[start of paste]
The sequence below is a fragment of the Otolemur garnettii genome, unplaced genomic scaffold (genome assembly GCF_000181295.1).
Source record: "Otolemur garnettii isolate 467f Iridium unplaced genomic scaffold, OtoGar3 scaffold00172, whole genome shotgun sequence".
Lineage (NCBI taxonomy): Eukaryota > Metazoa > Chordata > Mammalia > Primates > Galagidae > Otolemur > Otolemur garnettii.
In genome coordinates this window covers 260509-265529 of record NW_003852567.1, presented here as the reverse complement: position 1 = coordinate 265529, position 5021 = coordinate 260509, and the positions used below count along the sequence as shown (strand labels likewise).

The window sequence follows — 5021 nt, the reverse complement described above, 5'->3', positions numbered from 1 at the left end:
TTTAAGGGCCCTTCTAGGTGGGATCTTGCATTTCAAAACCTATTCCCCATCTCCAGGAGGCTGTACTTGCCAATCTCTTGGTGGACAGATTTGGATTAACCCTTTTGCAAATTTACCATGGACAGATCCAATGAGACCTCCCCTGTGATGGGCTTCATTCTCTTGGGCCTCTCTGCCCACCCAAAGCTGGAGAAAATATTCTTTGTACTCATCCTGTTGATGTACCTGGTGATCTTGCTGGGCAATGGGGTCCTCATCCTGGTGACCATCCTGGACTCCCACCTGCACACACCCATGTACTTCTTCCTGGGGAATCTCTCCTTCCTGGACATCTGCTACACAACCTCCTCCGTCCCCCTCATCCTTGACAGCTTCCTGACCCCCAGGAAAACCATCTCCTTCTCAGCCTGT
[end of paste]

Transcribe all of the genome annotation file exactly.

The sequence below is a fragment of the Otolemur garnettii genome, unplaced genomic scaffold (genome assembly GCF_000181295.1).
Source record: "Otolemur garnettii isolate 467f Iridium unplaced genomic scaffold, OtoGar3 scaffold00172, whole genome shotgun sequence".
Lineage (NCBI taxonomy): Eukaryota > Metazoa > Chordata > Mammalia > Primates > Galagidae > Otolemur > Otolemur garnettii.
In genome coordinates this window covers 260509-265529 of record NW_003852567.1, presented here as the reverse complement: position 1 = coordinate 265529, position 5021 = coordinate 260509, and the positions used below count along the sequence as shown (strand labels likewise).

The window sequence follows — 5021 nt, the reverse complement described above, 5'->3', positions numbered from 1 at the left end:
TTTAAGGGCCCTTCTAGGTGGGATCTTGCATTTCAAAACCTATTCCCCATCTCCAGGAGGCTGTACTTGCCAATCTCTTGGTGGACAGATTTGGATTAACCCTTTTGCAAATTTACCATGGACAGATCCAATGAGACCTCCCCTGTGATGGGCTTCATTCTCTTGGGCCTCTCTGCCCACCCAAAGCTGGAGAAAATATTCTTTGTACTCATCCTGTTGATGTACCTGGTGATCTTGCTGGGCAATGGGGTCCTCATCCTGGTGACCATCCTGGACTCCCACCTGCACACACCCATGTACTTCTTCCTGGGGAATCTCTCCTTCCTGGACATCTGCTACACAACCTCCTCCGTCCCCCTCATCCTTGACAGCTTCCTGACCCCCAGGAAAACCATCTCCTTCTCAGCCTGT